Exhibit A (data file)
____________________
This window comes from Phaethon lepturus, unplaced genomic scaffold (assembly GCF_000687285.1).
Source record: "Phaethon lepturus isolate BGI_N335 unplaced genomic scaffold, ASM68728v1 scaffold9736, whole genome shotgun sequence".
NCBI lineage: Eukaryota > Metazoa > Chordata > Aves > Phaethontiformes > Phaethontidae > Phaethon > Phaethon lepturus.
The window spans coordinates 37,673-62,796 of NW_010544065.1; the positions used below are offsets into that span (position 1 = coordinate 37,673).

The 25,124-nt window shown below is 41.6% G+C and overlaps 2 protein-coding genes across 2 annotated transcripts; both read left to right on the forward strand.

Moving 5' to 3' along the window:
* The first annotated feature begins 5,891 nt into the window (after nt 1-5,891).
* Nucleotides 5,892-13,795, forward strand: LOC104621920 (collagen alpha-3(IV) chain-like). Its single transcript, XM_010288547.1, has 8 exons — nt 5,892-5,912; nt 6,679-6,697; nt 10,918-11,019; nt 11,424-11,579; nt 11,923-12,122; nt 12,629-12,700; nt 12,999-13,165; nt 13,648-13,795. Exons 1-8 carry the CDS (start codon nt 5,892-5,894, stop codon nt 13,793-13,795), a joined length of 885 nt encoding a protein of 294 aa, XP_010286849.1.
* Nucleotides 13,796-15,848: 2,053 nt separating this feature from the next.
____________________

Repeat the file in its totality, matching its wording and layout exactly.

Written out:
This window comes from Phaethon lepturus, unplaced genomic scaffold (assembly GCF_000687285.1).
Source record: "Phaethon lepturus isolate BGI_N335 unplaced genomic scaffold, ASM68728v1 scaffold9736, whole genome shotgun sequence".
NCBI lineage: Eukaryota > Metazoa > Chordata > Aves > Phaethontiformes > Phaethontidae > Phaethon > Phaethon lepturus.
The window spans coordinates 37,673-62,796 of NW_010544065.1; the positions used below are offsets into that span (position 1 = coordinate 37,673).

The 25,124-nt window shown below is 41.6% G+C and overlaps 2 protein-coding genes across 2 annotated transcripts; both read left to right on the forward strand.

Moving 5' to 3' along the window:
* The first annotated feature begins 5,891 nt into the window (after nt 1-5,891).
* Nucleotides 5,892-13,795, forward strand: LOC104621920 (collagen alpha-3(IV) chain-like). Its single transcript, XM_010288547.1, has 8 exons — nt 5,892-5,912; nt 6,679-6,697; nt 10,918-11,019; nt 11,424-11,579; nt 11,923-12,122; nt 12,629-12,700; nt 12,999-13,165; nt 13,648-13,795. Exons 1-8 carry the CDS (start codon nt 5,892-5,894, stop codon nt 13,793-13,795), a joined length of 885 nt encoding a protein of 294 aa, XP_010286849.1.
* Nucleotides 13,796-15,848: 2,053 nt separating this feature from the next.